Book: Looking for the Nation; Author: Manash Firaq Bhattacharjee; Publisher: Speaking Tiger; Pages: 202; Price: Rs 350
Manash Firaq Bhattacharjee, who earned his doctorate in Political Science from Jawaharlal Nehru University and has been published widely in national and international media, was haunted by a ghost during his childhood. Several decades on, the political theorist has come out with a scholarly offering — backed by research and reading — as his act of resistance against the ghost.
The author grew up in a small town in Assam and one of his father’s friend, a retired railway employee, was a frequent visitor to their house. For reasons yet incomprehensible to the then young lad, this old man, and his politically sanctioned method, would cast a harrowing shadow on his upbringing.
To put things in perspective, the old man would customarily narrate stories about the violence of Partition, that erupted after India and Pakistan were separated at birth. But his stories “inevitably revolved around Muslims attacking hindu villages,” and the resistance strategies that Hindus evolved to ward off the attack.
“I remember one particular incident he narrated, where scores of bricks were stored on the terraces of Hindu households… When the Muslims attacked, the bricks were put to effective use. “We never wondered why he chose to tell a 14-year-old boy and his sister stories that would shake them to the bone,” he recalls in “Looking for the Nation: Towards Another Idea of India”.
Many years later, Bhattacharjee realised that the telling of such harrowing, sometimes skewed, stories were a part of “a deliberate plan”.
“The man, I learnt much later, belonged to a Hindu right-wing organisation. The stories he told us were part of his job. His job was propaganda. This was a politically sanctioned method to arouse and cement communal sentiments,” he reflects in the book.
But “his lies and fantasies” have caught on with the author’s present and he penned this book, “not looking for a desirable idea of the nation”, but in the quest for “the nation with irony, discovering everything that falls short of fraternity and justice”.
And how does he do it? Fortunately, Bhattacharjee’s offering breaks from the routine books that either blindly critique the functioning of Hindu right wing organisations, or are full of praise for them. His book is neither criticism, nor reflection, if anything, it is an earnest attempt at understanding how our country functions, not in accordance with what is laid down in the Constitution, but in practise in our day-to-day lives.
His arguments are broken down in six chapters, each tracing a particular trajectory that has gone in, or continues to shape, the elusive idea of India.
In the first chapter “The Surplus of Indian Nationalism”, his findings suggest that Indian nationalist thought is a product of the anti-colonial movement. In finding the root and evolution of Indian nationalism, he keenly studies the works of Nehru, Tagore, Gandhi, Ambedkar and others, who, through their participation in the freedom movement, gave voice to the sentiments of nationalism.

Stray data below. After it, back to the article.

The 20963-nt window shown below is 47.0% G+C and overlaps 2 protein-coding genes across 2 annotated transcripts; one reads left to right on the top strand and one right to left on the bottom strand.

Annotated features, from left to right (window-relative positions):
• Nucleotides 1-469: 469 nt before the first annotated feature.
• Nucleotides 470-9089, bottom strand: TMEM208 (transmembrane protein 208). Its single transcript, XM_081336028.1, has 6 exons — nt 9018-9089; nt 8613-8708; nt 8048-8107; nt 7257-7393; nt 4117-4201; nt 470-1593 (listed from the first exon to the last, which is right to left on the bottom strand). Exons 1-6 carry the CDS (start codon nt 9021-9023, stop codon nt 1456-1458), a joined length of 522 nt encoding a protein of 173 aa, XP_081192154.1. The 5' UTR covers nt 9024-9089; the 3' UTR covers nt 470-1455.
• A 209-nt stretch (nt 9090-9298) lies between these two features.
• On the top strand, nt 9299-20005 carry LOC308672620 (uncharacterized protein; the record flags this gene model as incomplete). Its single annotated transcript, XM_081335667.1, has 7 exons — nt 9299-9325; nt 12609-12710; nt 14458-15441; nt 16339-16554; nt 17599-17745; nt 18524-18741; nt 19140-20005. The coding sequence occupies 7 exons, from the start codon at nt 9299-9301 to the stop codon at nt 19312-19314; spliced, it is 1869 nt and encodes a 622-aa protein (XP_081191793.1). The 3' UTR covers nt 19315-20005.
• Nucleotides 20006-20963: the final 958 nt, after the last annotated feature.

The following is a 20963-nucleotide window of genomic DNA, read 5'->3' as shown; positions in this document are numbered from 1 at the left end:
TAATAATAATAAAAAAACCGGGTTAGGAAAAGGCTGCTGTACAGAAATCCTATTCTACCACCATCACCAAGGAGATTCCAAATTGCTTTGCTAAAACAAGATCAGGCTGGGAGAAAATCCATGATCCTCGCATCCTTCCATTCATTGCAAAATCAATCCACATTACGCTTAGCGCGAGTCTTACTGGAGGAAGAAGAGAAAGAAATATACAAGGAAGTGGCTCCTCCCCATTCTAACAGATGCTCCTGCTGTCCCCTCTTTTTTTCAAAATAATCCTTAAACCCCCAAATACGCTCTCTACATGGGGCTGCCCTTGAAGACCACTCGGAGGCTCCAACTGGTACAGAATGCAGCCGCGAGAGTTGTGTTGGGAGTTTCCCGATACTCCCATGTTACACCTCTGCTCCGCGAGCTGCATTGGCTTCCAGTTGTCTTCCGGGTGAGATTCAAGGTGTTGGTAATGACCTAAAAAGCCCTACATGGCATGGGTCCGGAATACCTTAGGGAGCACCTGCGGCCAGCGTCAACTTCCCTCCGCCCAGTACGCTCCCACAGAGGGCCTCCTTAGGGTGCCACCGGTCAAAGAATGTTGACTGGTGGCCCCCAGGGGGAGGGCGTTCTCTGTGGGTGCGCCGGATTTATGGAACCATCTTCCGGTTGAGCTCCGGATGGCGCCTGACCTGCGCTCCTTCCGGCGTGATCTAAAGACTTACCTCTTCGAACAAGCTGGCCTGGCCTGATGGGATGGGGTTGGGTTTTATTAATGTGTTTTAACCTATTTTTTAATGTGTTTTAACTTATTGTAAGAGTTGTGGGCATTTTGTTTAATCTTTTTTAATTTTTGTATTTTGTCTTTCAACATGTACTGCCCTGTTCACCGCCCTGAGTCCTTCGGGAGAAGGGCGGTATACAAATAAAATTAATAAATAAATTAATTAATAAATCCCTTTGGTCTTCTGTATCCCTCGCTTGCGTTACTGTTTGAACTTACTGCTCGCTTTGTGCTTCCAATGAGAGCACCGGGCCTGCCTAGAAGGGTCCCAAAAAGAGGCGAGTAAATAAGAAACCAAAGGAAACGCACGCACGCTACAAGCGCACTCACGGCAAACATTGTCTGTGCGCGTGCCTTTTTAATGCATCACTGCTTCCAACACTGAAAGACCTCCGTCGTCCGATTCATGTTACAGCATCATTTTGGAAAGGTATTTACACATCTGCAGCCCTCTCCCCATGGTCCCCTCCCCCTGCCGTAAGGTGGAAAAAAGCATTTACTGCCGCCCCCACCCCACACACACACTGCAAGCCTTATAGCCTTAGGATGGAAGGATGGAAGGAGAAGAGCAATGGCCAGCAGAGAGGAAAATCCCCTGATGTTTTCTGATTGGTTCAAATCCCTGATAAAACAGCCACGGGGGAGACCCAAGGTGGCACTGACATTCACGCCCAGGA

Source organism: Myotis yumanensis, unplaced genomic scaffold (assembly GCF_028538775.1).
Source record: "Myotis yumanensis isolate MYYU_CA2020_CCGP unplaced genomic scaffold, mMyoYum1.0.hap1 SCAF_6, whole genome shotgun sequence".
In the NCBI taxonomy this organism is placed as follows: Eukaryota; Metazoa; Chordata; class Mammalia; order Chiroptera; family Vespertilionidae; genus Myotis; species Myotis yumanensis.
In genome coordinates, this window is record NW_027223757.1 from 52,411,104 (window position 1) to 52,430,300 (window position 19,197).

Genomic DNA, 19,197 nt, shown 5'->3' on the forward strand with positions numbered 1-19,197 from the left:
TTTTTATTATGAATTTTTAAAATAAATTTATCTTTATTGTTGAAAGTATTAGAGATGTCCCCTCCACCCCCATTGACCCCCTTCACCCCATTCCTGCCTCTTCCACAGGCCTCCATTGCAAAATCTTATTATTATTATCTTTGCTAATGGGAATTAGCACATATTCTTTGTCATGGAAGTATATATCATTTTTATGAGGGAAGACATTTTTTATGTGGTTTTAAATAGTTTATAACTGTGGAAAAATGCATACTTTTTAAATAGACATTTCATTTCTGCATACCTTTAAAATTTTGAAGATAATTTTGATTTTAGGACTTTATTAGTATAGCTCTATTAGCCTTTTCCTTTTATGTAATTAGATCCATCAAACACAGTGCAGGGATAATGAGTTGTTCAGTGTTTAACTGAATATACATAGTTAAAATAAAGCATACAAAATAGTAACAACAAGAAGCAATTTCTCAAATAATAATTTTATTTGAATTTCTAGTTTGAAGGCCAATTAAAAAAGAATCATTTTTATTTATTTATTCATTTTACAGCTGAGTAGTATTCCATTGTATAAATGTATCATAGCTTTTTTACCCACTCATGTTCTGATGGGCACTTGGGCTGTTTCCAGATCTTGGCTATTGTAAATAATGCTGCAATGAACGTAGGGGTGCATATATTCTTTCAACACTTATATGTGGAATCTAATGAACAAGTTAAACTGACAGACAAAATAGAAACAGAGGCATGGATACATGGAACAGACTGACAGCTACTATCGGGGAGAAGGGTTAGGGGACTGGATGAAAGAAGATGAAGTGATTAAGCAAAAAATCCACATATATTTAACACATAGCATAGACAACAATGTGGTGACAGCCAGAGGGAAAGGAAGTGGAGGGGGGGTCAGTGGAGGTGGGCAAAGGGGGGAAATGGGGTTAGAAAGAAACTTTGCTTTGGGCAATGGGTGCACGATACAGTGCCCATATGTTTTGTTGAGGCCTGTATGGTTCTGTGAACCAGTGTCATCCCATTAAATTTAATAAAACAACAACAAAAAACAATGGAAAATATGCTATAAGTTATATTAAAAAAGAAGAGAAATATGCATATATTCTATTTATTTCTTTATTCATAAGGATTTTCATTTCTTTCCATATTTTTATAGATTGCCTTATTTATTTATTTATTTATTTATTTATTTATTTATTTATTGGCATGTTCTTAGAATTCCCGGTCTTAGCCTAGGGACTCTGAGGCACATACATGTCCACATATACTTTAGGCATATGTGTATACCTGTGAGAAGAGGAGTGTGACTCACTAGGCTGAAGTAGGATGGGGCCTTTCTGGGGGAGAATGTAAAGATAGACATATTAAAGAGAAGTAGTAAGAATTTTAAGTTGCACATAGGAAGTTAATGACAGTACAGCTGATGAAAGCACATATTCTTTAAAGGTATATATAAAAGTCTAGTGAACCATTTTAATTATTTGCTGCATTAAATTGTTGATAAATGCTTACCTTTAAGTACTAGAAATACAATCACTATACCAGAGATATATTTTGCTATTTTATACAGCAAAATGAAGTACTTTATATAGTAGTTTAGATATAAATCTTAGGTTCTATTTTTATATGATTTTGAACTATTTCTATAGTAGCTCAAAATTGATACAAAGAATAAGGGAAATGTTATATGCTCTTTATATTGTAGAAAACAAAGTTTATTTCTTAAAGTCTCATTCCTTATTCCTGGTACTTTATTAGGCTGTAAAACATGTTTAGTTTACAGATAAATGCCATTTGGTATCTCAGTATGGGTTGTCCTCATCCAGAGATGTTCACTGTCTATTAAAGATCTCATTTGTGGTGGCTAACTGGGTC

He explains that Nehru, in his writings, laid down the larger debate of nationalism, and its relation with modernity, culture, identity and history. Aurobindo, on the other hand, reflected on the nation as “a grand idea in the shadow of religious differences”. The chapter also suggests that Tagore engaged with Gandhi on the question of culture and universalism, while Ambedkar provided a critical perspective on the speculations by nationalist thinkers.
After having laid down the foundation of his research in the first chapter, Bhattacharjee strolls down the “territory without justice”. “…Since then (Independence), the stories of betrayal, hatred, and above all, the fetish for territory, haven’t come to an end”, he notes, before analysing the fate and predicament of the nation’s most “beleaguered people” — the refugees, the Dalits and the minorities.
In the next chapter, he looks at India’s Muslims, with the shadow of Partition behind them, and the future ahead. “The discourse of trust and mutual generosity were taken over by suspicion and hatred. Religion and history were treated as contested territories of difference,” he writes in charting what has “led to the sacrifice of ethical responsibility”.
The remaining chapters focus on “Untouchables”; the institutions of the country, where he finds that bodies are coerced through mechanisms of control; and “Thinking Against Power”, the last chapter of the book, throws light on the resistances against nationalism, caste and other embedded patriarchies.
“Looking for the Nation”, however, may come across as too heavy for some readers, flooded as it is with analogies, reflections and studies of various thinkers and leaders. This book’s merit lies in its structure, and the author succeeds in telling what he set out to do, by dividing the book into six chapters, each focussing on one theme and leading, quite naturally, on to the next.
(Saket Suman can be contacted at firstname.lastname@example.org)